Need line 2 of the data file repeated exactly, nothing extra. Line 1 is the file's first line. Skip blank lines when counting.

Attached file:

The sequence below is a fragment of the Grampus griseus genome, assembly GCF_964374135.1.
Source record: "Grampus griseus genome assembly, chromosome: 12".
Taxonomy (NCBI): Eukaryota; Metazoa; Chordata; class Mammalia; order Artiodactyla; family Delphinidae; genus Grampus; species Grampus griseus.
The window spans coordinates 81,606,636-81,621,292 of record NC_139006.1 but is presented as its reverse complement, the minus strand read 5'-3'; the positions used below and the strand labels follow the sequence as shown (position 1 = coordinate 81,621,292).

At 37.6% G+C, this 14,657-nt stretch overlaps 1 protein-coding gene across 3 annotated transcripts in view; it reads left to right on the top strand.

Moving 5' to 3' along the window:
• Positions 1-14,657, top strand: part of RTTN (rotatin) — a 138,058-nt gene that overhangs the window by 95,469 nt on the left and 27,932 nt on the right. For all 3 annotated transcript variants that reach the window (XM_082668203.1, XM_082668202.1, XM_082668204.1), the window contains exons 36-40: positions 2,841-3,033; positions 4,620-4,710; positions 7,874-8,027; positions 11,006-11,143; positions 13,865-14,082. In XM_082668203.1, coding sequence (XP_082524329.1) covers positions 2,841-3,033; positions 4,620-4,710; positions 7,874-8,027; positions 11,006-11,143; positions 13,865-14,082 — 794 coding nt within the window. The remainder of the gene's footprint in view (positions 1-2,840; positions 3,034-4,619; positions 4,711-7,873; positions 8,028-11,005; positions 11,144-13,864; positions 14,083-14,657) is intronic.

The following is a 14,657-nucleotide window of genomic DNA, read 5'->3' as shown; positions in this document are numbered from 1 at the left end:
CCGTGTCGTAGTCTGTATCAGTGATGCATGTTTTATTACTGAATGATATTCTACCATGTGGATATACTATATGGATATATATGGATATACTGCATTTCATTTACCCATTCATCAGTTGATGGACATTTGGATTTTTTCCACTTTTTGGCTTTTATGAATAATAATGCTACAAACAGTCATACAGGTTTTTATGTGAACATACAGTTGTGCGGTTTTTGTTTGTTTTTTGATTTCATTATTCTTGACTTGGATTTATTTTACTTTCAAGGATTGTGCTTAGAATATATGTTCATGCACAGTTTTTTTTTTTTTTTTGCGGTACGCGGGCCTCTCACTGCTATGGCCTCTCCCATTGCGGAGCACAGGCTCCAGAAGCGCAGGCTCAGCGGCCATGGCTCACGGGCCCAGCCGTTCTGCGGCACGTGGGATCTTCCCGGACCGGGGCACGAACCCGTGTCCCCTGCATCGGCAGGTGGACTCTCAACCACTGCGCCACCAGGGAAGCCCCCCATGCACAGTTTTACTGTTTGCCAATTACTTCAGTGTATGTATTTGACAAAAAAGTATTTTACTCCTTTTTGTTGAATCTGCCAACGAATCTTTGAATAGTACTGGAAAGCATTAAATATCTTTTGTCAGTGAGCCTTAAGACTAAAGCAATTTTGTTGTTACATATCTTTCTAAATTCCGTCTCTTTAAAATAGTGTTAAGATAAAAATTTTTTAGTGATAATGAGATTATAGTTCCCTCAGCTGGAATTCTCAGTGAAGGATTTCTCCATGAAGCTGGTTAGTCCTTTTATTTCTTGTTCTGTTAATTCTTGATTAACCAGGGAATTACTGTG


Source record: "Grampus griseus genome assembly, chromosome: 12".